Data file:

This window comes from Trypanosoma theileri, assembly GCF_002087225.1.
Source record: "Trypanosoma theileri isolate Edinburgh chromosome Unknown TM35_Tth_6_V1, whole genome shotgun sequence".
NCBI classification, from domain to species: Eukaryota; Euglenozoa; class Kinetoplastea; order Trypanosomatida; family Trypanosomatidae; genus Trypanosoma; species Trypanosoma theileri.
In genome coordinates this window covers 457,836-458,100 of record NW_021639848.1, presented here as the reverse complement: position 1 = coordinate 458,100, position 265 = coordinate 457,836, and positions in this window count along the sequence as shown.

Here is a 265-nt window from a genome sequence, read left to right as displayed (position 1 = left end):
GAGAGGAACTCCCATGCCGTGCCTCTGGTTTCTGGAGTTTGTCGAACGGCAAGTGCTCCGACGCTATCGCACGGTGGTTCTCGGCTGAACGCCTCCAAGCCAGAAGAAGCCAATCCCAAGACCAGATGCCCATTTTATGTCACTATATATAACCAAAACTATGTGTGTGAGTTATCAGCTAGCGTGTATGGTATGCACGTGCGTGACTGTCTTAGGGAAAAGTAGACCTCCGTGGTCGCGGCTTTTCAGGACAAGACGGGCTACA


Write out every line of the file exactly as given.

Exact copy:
This window comes from Trypanosoma theileri, assembly GCF_002087225.1.
Source record: "Trypanosoma theileri isolate Edinburgh chromosome Unknown TM35_Tth_6_V1, whole genome shotgun sequence".
NCBI classification, from domain to species: Eukaryota; Euglenozoa; class Kinetoplastea; order Trypanosomatida; family Trypanosomatidae; genus Trypanosoma; species Trypanosoma theileri.
In genome coordinates this window covers 457,836-458,100 of record NW_021639848.1, presented here as the reverse complement: position 1 = coordinate 458,100, position 265 = coordinate 457,836, and positions in this window count along the sequence as shown.

Here is a 265-nt window from a genome sequence, read left to right as displayed (position 1 = left end):
GAGAGGAACTCCCATGCCGTGCCTCTGGTTTCTGGAGTTTGTCGAACGGCAAGTGCTCCGACGCTATCGCACGGTGGTTCTCGGCTGAACGCCTCCAAGCCAGAAGAAGCCAATCCCAAGACCAGATGCCCATTTTATGTCACTATATATAACCAAAACTATGTGTGTGAGTTATCAGCTAGCGTGTATGGTATGCACGTGCGTGACTGTCTTAGGGAAAAGTAGACCTCCGTGGTCGCGGCTTTTCAGGACAAGACGGGCTACA